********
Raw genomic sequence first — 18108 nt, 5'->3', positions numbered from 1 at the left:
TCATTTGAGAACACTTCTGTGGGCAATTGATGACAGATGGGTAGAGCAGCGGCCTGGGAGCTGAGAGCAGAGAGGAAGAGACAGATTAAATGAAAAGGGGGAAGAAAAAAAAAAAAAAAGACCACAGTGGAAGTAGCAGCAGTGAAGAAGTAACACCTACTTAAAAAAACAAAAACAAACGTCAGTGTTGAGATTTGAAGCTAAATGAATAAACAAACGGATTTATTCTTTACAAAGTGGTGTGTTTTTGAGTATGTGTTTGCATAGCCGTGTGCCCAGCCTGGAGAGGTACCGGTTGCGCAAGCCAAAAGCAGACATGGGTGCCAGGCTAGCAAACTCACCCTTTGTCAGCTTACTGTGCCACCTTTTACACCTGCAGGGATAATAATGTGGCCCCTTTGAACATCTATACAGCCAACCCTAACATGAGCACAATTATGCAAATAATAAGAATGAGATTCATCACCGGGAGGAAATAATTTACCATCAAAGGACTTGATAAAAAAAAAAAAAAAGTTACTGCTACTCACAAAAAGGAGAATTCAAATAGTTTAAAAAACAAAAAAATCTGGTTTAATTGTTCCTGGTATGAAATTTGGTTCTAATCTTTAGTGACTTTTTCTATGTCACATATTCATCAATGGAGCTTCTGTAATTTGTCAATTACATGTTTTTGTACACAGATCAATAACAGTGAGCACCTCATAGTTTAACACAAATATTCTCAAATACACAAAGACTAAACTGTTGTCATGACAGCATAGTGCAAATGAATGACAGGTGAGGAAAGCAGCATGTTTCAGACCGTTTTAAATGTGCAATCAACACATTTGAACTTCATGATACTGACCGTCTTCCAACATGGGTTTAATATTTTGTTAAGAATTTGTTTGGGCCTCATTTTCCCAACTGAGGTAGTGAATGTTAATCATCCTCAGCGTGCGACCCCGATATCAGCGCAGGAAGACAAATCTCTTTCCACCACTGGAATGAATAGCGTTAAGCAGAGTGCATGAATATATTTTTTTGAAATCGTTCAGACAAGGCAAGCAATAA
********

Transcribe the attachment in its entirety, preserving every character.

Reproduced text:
Raw genomic sequence first — 18108 nt, 5'->3', positions numbered from 1 at the left:
TCATTTGAGAACACTTCTGTGGGCAATTGATGACAGATGGGTAGAGCAGCGGCCTGGGAGCTGAGAGCAGAGAGGAAGAGACAGATTAAATGAAAAGGGGGAAGAAAAAAAAAAAAAAAGACCACAGTGGAAGTAGCAGCAGTGAAGAAGTAACACCTACTTAAAAAAACAAAAACAAACGTCAGTGTTGAGATTTGAAGCTAAATGAATAAACAAACGGATTTATTCTTTACAAAGTGGTGTGTTTTTGAGTATGTGTTTGCATAGCCGTGTGCCCAGCCTGGAGAGGTACCGGTTGCGCAAGCCAAAAGCAGACATGGGTGCCAGGCTAGCAAACTCACCCTTTGTCAGCTTACTGTGCCACCTTTTACACCTGCAGGGATAATAATGTGGCCCCTTTGAACATCTATACAGCCAACCCTAACATGAGCACAATTATGCAAATAATAAGAATGAGATTCATCACCGGGAGGAAATAATTTACCATCAAAGGACTTGATAAAAAAAAAAAAAAAGTTACTGCTACTCACAAAAAGGAGAATTCAAATAGTTTAAAAAACAAAAAAATCTGGTTTAATTGTTCCTGGTATGAAATTTGGTTCTAATCTTTAGTGACTTTTTCTATGTCACATATTCATCAATGGAGCTTCTGTAATTTGTCAATTACATGTTTTTGTACACAGATCAATAACAGTGAGCACCTCATAGTTTAACACAAATATTCTCAAATACACAAAGACTAAACTGTTGTCATGACAGCATAGTGCAAATGAATGACAGGTGAGGAAAGCAGCATGTTTCAGACCGTTTTAAATGTGCAATCAACACATTTGAACTTCATGATACTGACCGTCTTCCAACATGGGTTTAATATTTTGTTAAGAATTTGTTTGGGCCTCATTTTCCCAACTGAGGTAGTGAATGTTAATCATCCTCAGCGTGCGACCCCGATATCAGCGCAGGAAGACAAATCTCTTTCCACCACTGGAATGAATAGCGTTAAGCAGAGTGCATGAATATATTTTTTTGAAATCGTTCAGACAAGGCAAGCAATAA